The fastest fish in the ocean is the sailfish. By flattening its large sail-like dorsal fin to its back, and thus streamlining its body, it is capable of swimming at speeds of 100 km/h (60 mph) over 90 m (300 ft) - faster than a sprinting cheetah. By comparison, the fastest human swimmer can manage only about 8 km/h (5 mph).
The fastest swimming mammal is the common dolphin, which can reach speeds of 55 km/h (35 mph). This great speed is achieved with minimal muscular effort and can, in part, be attributed to the dolphin's silky smooth skin, which is lubricated with oil. (Artificial skin similar to that of the dolphin has been produced for torpedoes to reduce turbulence and achieve greater speed.)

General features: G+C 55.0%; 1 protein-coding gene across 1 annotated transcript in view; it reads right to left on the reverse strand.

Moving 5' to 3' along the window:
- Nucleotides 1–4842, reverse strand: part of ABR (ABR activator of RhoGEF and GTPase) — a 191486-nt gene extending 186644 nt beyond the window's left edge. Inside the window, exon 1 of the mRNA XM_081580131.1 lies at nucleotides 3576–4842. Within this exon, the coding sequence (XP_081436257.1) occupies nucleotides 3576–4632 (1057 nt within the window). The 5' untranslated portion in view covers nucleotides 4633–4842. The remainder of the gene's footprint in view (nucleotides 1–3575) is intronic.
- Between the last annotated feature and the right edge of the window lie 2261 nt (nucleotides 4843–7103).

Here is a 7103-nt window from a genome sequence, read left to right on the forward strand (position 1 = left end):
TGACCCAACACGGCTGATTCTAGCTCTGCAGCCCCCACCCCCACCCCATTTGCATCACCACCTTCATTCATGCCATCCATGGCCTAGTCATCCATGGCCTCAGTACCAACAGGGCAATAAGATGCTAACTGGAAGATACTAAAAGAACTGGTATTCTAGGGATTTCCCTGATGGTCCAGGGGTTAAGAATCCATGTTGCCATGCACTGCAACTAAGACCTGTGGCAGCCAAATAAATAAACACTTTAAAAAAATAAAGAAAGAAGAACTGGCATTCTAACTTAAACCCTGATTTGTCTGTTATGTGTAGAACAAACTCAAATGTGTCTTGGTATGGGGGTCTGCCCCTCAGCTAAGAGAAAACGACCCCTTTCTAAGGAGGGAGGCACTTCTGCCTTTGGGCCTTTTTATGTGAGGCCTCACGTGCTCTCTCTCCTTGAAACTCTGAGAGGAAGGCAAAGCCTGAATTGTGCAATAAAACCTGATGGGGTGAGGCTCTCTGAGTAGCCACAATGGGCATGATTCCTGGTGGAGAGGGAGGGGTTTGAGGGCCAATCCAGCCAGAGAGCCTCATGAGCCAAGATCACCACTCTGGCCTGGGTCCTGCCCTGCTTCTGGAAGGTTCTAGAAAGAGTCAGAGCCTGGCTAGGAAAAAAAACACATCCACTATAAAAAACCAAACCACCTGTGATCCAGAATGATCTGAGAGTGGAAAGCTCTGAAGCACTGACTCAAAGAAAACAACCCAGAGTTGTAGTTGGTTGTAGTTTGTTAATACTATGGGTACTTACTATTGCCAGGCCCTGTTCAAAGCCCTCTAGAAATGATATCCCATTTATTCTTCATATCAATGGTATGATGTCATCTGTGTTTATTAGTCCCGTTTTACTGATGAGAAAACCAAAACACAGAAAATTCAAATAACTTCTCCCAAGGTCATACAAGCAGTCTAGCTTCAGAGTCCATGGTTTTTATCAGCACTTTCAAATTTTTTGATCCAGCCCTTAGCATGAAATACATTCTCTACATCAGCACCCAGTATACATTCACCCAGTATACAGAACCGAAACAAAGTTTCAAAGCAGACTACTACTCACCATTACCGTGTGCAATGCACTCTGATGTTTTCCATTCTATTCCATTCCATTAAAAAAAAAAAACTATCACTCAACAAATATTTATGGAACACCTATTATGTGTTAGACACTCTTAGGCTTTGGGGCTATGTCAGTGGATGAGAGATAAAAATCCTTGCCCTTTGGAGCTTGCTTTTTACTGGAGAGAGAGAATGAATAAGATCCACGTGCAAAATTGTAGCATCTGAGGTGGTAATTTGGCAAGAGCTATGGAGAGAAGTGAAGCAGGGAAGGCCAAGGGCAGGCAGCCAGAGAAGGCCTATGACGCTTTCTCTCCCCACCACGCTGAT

As with swimming, the diving abilities of animals put humans to shame. The deepest possible human breath-held dive, without artificial aids, is about 100 m (330 ft). Emperor penguins can reach depths of more than 260 m (850 ft) and remain underwater for 18 minutes.
But even this remarkable feat pales into insignificance when set beside the achievements of the world's champion diver, the sperm whale.
A signalling device was attached to a sperm whale and recorded a dive of 2250 m (7380 ft), a depth equivalent to five times the height of the Empire State Building and half the height of Mont Blanc (the highest mountain in the Alps and in Western Europe). By contrast, humans have only reached depths of 686 m (2263 ft), using gas cylinders and pressurised suits.